As Tebowmania grew last season into a full-blown phenomenon, John Elway’s obvious indifference to his pop-icon quarterback never seemed to change. Some interpreted this as a sign that Elway’s personnel opinions were not driven by results — Denver was winning games, after all — as much as his ego and some weird sense of rivalry with Tim Tebow, who was suddenly more popular than Mr. Bronco himself.
It wouldn’t be the first time a Hall of Fame athlete-turned-executive had trouble separating roles. As we’ve seen over and over again, greatness as a player has no relationship with someone’s ability to build a team.
But in landing Peyton Manning as the Denver Broncos’ new quarterback, Elway has proven to be as shrewd and gutsy an executive as he was a quarterback. We remember Elway at his best in the fourth quarter, backed up to his own goal line, needing to go the length of the field, in situations that required a blend of intelligence and risk.
And no matter how this ultimately turns out for the Broncos, no matter how many more years Manning can last or how healthy he’ll be, Elway drew on his legacy as a player without allowing it to interfere with his legacy as an executive. He thought big, went bold and staked his reputation as a team-builder on one of the few players of any era whose accomplishments could match his own.
If the Broncos compete for Super Bowls, Manning will get the credit. If the experiment blows up for whatever reason, Elway will get the blame. And for an icon like Elway to take that kind of chance is impressive because, in many ways, it would be so much easier not to.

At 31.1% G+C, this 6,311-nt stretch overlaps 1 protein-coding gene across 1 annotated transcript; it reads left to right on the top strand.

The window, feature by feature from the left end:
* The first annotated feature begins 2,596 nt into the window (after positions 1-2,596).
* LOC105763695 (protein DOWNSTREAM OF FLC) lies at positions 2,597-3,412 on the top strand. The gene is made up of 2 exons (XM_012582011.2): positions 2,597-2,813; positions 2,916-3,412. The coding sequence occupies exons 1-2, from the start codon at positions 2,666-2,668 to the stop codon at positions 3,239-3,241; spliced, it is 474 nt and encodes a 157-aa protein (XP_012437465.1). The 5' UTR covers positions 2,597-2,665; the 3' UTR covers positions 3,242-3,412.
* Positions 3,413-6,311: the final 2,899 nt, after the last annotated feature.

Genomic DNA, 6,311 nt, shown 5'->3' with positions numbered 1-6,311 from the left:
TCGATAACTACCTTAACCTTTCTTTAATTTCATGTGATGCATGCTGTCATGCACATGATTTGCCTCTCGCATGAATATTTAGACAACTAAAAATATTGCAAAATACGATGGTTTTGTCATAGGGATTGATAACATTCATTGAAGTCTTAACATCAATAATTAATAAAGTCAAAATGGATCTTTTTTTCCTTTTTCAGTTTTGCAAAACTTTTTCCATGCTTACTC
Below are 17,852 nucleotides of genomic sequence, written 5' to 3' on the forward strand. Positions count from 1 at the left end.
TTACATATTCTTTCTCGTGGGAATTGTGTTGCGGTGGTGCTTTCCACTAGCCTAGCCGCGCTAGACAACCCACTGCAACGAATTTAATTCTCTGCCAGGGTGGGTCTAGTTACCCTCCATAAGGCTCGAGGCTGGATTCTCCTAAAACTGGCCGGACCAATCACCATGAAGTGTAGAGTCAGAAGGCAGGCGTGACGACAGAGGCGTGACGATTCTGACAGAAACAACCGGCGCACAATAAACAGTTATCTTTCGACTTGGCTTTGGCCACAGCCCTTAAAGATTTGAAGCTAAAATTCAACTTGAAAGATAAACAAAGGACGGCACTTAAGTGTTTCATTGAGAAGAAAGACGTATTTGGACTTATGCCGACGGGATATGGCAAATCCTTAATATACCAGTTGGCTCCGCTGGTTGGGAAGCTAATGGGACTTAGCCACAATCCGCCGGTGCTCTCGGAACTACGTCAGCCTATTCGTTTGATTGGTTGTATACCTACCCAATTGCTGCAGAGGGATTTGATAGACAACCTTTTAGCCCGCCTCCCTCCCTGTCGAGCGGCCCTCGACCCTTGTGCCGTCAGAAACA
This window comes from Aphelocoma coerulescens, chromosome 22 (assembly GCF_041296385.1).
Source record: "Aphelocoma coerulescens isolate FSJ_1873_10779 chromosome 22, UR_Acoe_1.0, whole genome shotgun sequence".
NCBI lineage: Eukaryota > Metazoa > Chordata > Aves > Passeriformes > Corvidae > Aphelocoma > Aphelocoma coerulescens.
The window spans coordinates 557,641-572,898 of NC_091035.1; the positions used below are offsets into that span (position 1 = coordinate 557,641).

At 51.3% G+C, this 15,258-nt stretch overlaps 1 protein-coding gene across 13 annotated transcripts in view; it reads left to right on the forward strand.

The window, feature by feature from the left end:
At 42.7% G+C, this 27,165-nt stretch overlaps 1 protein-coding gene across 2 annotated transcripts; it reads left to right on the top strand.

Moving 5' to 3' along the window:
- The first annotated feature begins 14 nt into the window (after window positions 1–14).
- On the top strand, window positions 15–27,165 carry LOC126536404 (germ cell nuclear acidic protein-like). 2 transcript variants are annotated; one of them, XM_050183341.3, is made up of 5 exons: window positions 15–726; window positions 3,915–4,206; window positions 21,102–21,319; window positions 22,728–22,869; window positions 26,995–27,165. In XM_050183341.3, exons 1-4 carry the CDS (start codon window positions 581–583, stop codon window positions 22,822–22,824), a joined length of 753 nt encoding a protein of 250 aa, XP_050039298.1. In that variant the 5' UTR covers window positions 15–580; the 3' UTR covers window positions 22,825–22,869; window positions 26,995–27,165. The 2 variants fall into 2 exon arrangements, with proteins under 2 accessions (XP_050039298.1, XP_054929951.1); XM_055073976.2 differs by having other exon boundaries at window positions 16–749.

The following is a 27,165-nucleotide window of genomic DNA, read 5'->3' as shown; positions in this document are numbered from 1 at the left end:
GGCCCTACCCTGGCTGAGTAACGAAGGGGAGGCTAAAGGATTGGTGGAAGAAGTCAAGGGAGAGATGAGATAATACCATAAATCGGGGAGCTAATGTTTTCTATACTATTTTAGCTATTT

Elway clearly didn’t believe in Tebow as the Broncos’ franchise quarterback; that much was evident last year given his measured praise and refusal to commit to him as the long-term starter. The simplest play for Elway was to let Tebow fail (or succeed, perhaps) on his own. One way or another, it probably would have worked itself out by the end of next season.
But Elway wasn’t interested in waiting. He didn’t want another year of debating whether you can win a Super Bowl with a quarterback who completed 47 percent of his passes last season. He didn’t want to build an offense around Tebow’s skills, which is what Tebow demands if he’s going to be the ultimate answer. Elway made a football decision, and he made it without regard to its popularity.
If Tebow came back next year, showed little improvement as a passer and the Broncos missed the playoffs, Elway would be largely off the hook. Hey, he stuck with a guy who won the AFC West last year and won a playoff game, and it just didn’t work out. That’s what the majority of Broncos fans would say, and they wouldn’t blame Elway one bit for that.
But Manning presented a window of opportunity to do what Elway wanted to do all along, which is to ship Tebow (and the circus that surrounds him) out of town and get on with the process of building a team around an elite passer.
Some Broncos fans may not like that reality, especially after Tebow led Denver to its first playoff win in six years. But this isn’t about making the playoffs for Elway; it’s about competing with the Patriots. And last time the Broncos tried that, they were exposed as fraudulent contenders to the tune of 45-10.
Nobody knows for sure what Manning is capable of physically, especially under the duress of an NFL season. But if he’s healthy enough to play to his standard, there’s no debate: Manning gives the Broncos a better chance to win than Tebow. Today, tomorrow and for as long as he can play.
Which is really the only justification Elway needs to make this move, regardless of his opinion of Tebow. Yes, it’s a roll of the dice, but it’s a gamble on greatness. Manning has a chance to the take the Broncos to a different level as a franchise, especially in the winnable AFC West. If he doesn’t and Denver has to find a new quarterback to start over, well, this is about winning Super Bowls. Feel free to call me when Tebow wins his.
For a team vice president who didn’t believe in Tebow, Manning was the perfect escape hatch for Elway. In his role as Broncos icon, bringing in Manning is proof that Elway doesn’t feel threatened by a true peer. This was the perfect move at the perfect time, and it will probably cement him as one of the NFL’s smartest executives. Denver is big enough for two of the best quarterbacks in football history. Credit Elway for making it happen.